"If I can take out a Hive Tyrant what hope does a mugger have?"
Cairn looked back impassively at the blue uniformed security officers in apparent mild frustration. There had already been several attempts on Daul's life in the past months, the last of which Cairn had nearly failed to avert. Cairn's professionalism demanded that he allow the security officers to follow them but his pride demanded that he treat them as an equal threat. The look he gave Daul spoke volumes.
"Thross I would not worry about the security staff, they need me alive for the next fifty years or the whole of the Imperial Navy will be at their throats," Daul was confident in the loyalty of Sáclairs crew. They may not like the Inquisitor but they liked living more than they feared him.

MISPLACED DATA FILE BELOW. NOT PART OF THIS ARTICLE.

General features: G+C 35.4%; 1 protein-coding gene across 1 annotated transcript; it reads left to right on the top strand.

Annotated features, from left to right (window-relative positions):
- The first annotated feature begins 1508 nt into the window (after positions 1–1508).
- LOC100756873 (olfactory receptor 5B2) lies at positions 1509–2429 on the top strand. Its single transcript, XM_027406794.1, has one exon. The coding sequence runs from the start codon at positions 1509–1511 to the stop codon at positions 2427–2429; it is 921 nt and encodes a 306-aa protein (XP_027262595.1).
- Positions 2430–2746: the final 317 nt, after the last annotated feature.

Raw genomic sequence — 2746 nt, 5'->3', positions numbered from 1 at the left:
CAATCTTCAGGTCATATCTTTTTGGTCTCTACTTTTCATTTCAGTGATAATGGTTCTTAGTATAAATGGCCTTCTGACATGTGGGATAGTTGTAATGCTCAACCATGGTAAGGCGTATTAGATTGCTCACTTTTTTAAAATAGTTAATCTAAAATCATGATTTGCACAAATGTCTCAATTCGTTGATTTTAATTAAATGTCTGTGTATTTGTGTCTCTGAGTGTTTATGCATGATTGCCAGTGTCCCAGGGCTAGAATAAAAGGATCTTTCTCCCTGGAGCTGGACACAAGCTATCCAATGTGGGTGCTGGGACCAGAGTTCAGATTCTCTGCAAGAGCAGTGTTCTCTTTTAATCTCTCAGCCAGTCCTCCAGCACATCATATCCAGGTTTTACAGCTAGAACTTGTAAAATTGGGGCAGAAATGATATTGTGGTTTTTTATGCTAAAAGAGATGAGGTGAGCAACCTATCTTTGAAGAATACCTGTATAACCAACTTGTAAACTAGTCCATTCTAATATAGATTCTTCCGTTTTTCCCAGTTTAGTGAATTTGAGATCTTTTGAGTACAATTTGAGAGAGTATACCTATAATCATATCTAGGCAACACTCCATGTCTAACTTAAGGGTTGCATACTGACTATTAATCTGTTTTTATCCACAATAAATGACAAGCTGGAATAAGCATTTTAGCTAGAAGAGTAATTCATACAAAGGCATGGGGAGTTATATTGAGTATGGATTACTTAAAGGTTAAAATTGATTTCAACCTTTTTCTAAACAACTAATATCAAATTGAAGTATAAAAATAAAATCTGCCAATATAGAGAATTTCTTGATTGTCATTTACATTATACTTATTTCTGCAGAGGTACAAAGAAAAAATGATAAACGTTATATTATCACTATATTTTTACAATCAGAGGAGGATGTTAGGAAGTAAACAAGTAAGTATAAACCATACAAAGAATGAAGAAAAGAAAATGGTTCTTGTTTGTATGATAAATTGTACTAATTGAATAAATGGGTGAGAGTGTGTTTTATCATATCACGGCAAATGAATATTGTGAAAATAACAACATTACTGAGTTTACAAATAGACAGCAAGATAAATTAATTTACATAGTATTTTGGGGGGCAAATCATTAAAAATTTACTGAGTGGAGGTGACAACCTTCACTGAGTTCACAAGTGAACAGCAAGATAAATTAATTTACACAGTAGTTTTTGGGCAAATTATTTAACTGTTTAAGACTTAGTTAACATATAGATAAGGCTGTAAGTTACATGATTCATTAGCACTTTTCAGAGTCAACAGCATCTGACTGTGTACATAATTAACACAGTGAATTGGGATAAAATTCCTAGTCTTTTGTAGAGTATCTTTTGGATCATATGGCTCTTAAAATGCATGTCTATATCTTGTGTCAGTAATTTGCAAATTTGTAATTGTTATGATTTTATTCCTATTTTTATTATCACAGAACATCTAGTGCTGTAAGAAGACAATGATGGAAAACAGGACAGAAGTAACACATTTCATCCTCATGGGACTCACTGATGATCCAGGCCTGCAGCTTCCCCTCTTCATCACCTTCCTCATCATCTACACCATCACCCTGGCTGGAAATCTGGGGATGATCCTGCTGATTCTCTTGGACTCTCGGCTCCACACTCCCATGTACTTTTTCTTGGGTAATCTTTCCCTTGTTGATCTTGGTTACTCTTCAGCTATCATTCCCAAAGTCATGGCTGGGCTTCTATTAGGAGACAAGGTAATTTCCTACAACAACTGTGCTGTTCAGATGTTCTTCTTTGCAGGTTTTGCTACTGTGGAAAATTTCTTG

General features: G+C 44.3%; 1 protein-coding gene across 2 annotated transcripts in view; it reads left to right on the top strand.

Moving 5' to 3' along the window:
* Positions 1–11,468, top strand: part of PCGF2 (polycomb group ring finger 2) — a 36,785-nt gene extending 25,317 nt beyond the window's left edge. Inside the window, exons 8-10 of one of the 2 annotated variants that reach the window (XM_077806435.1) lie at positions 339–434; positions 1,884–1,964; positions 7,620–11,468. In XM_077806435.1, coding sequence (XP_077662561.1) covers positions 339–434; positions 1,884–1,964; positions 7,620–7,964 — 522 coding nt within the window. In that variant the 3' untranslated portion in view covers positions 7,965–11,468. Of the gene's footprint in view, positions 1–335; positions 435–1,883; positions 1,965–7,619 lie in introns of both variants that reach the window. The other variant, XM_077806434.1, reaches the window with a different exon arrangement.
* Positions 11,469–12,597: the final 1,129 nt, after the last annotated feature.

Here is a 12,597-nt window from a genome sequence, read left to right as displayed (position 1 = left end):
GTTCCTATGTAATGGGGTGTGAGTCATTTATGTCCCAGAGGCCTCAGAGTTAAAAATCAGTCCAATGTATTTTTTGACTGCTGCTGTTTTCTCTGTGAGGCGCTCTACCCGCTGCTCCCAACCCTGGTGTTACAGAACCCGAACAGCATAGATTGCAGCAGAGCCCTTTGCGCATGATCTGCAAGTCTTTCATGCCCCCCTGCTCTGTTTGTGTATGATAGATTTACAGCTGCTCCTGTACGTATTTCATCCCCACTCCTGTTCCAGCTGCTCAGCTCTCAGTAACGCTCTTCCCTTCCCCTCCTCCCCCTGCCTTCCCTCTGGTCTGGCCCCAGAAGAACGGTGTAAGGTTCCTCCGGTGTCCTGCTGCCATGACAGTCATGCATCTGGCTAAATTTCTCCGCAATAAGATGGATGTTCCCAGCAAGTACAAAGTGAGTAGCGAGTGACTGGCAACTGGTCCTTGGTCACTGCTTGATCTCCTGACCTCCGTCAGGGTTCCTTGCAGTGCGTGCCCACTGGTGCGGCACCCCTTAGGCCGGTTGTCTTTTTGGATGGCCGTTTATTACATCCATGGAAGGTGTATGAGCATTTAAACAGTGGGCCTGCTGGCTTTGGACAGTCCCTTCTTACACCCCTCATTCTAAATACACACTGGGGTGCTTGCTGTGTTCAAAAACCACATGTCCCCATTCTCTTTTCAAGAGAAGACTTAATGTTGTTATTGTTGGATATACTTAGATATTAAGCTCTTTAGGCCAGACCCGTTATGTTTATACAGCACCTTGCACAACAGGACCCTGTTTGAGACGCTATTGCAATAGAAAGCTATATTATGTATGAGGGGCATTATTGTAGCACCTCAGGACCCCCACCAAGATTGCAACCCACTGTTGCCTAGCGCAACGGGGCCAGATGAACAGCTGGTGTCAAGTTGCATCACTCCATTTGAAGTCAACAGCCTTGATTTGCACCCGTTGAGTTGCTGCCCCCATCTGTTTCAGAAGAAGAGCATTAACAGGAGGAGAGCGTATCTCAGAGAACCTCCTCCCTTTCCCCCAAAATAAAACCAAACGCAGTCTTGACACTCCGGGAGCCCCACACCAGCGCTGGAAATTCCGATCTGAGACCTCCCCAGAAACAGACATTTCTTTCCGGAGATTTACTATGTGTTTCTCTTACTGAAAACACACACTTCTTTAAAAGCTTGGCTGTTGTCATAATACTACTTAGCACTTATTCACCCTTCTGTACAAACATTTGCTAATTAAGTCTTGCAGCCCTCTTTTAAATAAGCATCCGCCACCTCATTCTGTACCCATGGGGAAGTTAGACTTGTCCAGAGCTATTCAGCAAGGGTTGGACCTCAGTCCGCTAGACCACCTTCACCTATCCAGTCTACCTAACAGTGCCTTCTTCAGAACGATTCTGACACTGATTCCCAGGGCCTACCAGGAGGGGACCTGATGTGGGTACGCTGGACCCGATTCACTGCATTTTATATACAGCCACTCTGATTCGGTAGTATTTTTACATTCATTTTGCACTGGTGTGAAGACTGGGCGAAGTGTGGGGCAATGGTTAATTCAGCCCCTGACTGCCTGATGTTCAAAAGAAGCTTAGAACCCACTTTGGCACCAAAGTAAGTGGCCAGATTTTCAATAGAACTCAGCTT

The Endless Bounty had come within a hair's breadth of annihilation. Some ten years ago the ship was seized by imperial forces at the border of Tau controlled space en route from an imperial world who had recently defected to xenos control. The ship, its cargo, and its crew had been seized by the magistrate on charges of treason and heresy. While the standard procedure in such a situation was generally summary execution of the crew and destruction of the ship to avoid xenos contamination the magistrate had apparently decided that caution was called for, he could not be sure if the Captain had been aware of the planet's defection at the time he left or even as they were trading. A rarity in the empire for sure, the magistrate wanted absolute proof of treason before he ended thousands of lives. In light of this Daul had been called in to investigate the situation and determine the legitimacy of Nathaniel Emanuelle Sáclair. Sáclair was potentially guilty of trading with the heretics but Dual was to discover the truth.